Think of the big box stores such as Home Depot, Lowe’s, Ace Hardware, Office Depot, Staples and U-Haul. You can also call your local independent hardware stores to see if they have plastic wrap for moving in stock. Online retailers like Amazon also sell plastic wrap for moving.

Some moving companies also offer moving supplies. Simply reach out to a mover in your area to see if it sells plastic wrap for moving.

» COMPARE: Best moving companies

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FAQ

Are there any downsides to using plastic wrap for moving?

Using plastic wrap for moving can have a negative environmental impact because plastic wrap is non-biodegradable and tends to only be used for one application. While some businesses and recycling centers do offer plastic wrap recycling, in general, it is not easy to recycle plastic wrap because you can’t simply throw it in your recycling bin for pickup.

If you are moving a large quantity of items, using plastic wrap to protect every item can be costly and time-consuming. This is especially the case if you don’t have the proper gauge and size, so therefore you would need even more plastic wrap around each item.

Should I use plastic wrap for padding?

No, you should not use plastic wrap for padding purposes. It’s too thin. Instead, use moving blankets and other forms of cushioning for padding. Then you can wrap the padding in plastic wrap to keep it in place and protect the entire bundle from dust, dirt and moisture.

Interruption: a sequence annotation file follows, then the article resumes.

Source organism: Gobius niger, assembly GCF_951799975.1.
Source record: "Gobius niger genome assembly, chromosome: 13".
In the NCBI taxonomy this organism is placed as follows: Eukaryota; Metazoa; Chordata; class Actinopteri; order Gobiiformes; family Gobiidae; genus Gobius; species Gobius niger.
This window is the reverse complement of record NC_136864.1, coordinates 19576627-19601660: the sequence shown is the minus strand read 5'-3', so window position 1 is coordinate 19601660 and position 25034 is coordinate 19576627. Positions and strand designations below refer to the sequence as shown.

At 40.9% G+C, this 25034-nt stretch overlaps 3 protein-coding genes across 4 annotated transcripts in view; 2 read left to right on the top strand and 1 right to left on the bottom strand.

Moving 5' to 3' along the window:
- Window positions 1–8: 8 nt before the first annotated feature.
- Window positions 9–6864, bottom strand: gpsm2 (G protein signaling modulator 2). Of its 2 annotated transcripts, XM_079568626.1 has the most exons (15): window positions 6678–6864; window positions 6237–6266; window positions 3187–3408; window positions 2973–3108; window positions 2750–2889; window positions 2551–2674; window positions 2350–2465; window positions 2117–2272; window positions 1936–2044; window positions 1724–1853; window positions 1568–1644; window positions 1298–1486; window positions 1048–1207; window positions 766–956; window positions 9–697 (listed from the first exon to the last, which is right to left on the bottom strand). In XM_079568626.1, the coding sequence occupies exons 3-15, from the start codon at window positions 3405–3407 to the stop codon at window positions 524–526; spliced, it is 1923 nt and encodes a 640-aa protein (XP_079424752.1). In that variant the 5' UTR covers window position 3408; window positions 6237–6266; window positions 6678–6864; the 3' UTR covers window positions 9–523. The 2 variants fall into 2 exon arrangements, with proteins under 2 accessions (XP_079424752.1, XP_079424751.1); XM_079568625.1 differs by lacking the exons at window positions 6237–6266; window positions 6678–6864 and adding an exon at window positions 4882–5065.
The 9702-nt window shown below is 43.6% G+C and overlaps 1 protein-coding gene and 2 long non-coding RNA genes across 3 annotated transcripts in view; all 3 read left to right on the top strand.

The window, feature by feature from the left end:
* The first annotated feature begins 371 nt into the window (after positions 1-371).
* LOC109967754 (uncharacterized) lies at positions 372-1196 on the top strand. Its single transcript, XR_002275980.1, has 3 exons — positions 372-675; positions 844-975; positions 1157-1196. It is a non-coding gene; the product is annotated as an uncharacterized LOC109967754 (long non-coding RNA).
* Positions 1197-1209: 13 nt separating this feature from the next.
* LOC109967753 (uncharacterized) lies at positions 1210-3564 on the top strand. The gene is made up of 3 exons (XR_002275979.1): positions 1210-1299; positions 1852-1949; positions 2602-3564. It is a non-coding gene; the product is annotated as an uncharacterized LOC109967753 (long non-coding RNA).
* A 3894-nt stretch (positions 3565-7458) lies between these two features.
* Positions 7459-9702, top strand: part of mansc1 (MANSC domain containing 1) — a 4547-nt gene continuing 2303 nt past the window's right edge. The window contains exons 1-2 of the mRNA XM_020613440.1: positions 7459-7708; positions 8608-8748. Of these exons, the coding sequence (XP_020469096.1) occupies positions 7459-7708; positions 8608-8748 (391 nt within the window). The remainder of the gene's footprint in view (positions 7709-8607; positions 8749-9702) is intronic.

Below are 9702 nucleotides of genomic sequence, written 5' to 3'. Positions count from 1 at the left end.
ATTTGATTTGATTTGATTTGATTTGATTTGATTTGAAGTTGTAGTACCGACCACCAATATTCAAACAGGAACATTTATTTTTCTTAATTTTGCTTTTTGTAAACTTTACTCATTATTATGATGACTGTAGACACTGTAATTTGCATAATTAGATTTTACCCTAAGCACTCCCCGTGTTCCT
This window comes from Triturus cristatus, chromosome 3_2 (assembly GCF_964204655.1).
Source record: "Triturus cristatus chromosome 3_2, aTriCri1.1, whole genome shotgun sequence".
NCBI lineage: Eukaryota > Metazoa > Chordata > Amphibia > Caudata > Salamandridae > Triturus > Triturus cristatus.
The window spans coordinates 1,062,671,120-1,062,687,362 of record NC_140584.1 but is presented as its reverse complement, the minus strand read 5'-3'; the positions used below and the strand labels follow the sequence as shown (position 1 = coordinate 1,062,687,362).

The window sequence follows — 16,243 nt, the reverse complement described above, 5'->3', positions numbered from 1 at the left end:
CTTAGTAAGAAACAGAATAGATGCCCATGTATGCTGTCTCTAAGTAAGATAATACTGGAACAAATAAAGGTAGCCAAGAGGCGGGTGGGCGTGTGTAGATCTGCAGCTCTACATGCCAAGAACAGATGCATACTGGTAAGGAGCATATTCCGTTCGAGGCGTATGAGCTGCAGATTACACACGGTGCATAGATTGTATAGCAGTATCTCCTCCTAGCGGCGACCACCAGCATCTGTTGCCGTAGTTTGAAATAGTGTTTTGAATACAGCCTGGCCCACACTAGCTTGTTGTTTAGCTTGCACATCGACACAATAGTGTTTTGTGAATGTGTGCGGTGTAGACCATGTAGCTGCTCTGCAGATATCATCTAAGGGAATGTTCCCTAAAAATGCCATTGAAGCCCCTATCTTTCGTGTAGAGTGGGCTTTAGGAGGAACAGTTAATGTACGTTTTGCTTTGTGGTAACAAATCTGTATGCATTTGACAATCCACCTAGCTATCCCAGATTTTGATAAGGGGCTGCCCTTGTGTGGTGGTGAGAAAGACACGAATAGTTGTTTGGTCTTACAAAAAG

Bottom line

Plastic wrap can come in handy when moving, but make sure you buy the right size and gauge of moving-specific plastic wrap for your needs. Choose plastic wrap over tape when you want to avoid adhesive residue and protect items from dirt and moisture.

Though plastic wrap can’t be used as padding, it can provide a protective layer over moving blankets, help ensure drawers and cabinet doors stay closed during moving, and help you bundle together and organize the items you need to move, transport or store.


Article sources
ConsumerAffairs writers primarily rely on government data, industry experts and original research from other reputable publications to inform their work. Specific sources for this article include:
  1. Federal Motor Carrier Safety Administration, “Your Rights and Responsibilities When You Move.” Accessed Jan. 23, 2024.
  2. U.S. Packaging & Wrapping, “Plastic Wrap 101.” Accessed April 15, 2024.
  3. Mr. Shrinkwrap, “​​Choosing the Right Stretch Wrap.” Accessed April 23, 2024.